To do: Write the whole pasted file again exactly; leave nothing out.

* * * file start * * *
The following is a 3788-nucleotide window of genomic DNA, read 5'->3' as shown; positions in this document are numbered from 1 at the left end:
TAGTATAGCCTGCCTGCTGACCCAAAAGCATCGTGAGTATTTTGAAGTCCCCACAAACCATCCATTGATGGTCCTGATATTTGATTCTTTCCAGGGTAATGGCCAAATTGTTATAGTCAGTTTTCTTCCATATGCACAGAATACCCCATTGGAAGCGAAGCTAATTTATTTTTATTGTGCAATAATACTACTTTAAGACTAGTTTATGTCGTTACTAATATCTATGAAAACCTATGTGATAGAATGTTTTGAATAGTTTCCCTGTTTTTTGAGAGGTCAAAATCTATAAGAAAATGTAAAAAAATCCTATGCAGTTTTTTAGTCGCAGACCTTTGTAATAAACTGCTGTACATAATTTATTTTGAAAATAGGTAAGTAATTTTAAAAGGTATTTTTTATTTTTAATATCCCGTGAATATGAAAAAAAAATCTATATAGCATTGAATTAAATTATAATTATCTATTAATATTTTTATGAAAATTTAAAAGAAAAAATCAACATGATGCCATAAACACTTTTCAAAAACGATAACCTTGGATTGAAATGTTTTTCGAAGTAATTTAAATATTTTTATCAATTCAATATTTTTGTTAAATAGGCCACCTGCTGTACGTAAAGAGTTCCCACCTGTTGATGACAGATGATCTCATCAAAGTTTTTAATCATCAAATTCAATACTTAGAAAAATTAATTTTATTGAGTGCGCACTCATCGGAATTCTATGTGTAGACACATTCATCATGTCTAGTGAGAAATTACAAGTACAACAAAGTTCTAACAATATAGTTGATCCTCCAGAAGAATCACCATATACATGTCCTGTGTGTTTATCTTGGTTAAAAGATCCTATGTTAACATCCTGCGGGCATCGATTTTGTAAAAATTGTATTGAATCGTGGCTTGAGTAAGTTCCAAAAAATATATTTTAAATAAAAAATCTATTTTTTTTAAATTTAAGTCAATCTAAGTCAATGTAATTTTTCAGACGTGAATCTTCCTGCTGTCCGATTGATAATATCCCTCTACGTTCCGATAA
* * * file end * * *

The following is a 3788-nucleotide window of genomic DNA, read 5'->3' as shown; positions in this document are numbered from 1 at the left end:
TAGTATAGCCTGCCTGCTGACCCAAAAGCATCGTGAGTATTTTGAAGTCCCCACAAACCATCCATTGATGGTCCTGATATTTGATTCTTTCCAGGGTAATGGCCAAATTGTTATAGTCAGTTTTCTTCCATATGCACAGAATACCCCATTGGAAGCGAAGCTAATTTATTTTTATTGTGCAATAATACTACTTTAAGACTAGTTTATGTCGTTACTAATATCTATGAAAACCTATGTGATAGAATGTTTTGAATAGTTTCCCTGTTTTTTGAGAGGTCAAAATCTATAAGAAAATGTAAAAAAATCCTATGCAGTTTTTTAGTCGCAGACCTTTGTAATAAACTGCTGTACATAATTTATTTTGAAAATAGGTAAGTAATTTTAAAAGGTATTTTTTATTTTTAATATCCCGTGAATATGAAAAAAAAATCTATATAGCATTGAATTAAATTATAATTATCTATTAATATTTTTATGAAAATTTAAAAGAAAAAATCAACATGATGCCATAAACACTTTTCAAAAACGATAACCTTGGATTGAAATGTTTTTCGAAGTAATTTAAATATTTTTATCAATTCAATATTTTTGTTAAATAGGCCACCTGCTGTACGTAAAGAGTTCCCACCTGTTGATGACAGATGATCTCATCAAAGTTTTTAATCATCAAATTCAATACTTAGAAAAATTAATTTTATTGAGTGCGCACTCATCGGAATTCTATGTGTAGACACATTCATCATGTCTAGTGAGAAATTACAAGTACAACAAAGTTCTAACAATATAGTTGATCCTCCAGAAGAATCACCATATACATGTCCTGTGTGTTTATCTTGGTTAAAAGATCCTATGTTAACATCCTGCGGGCATCGATTTTGTAAAAATTGTATTGAATCGTGGCTTGAGTAAGTTCCAAAAAATATATTTTAAATAAAAAATCTATTTTTTTTAAATTTAAGTCAATCTAAGTCAATGTAATTTTTCAGACGTGAATCTTCCTGCTGTCCGATTGATAATATCCCTCTACGTTCCGATAA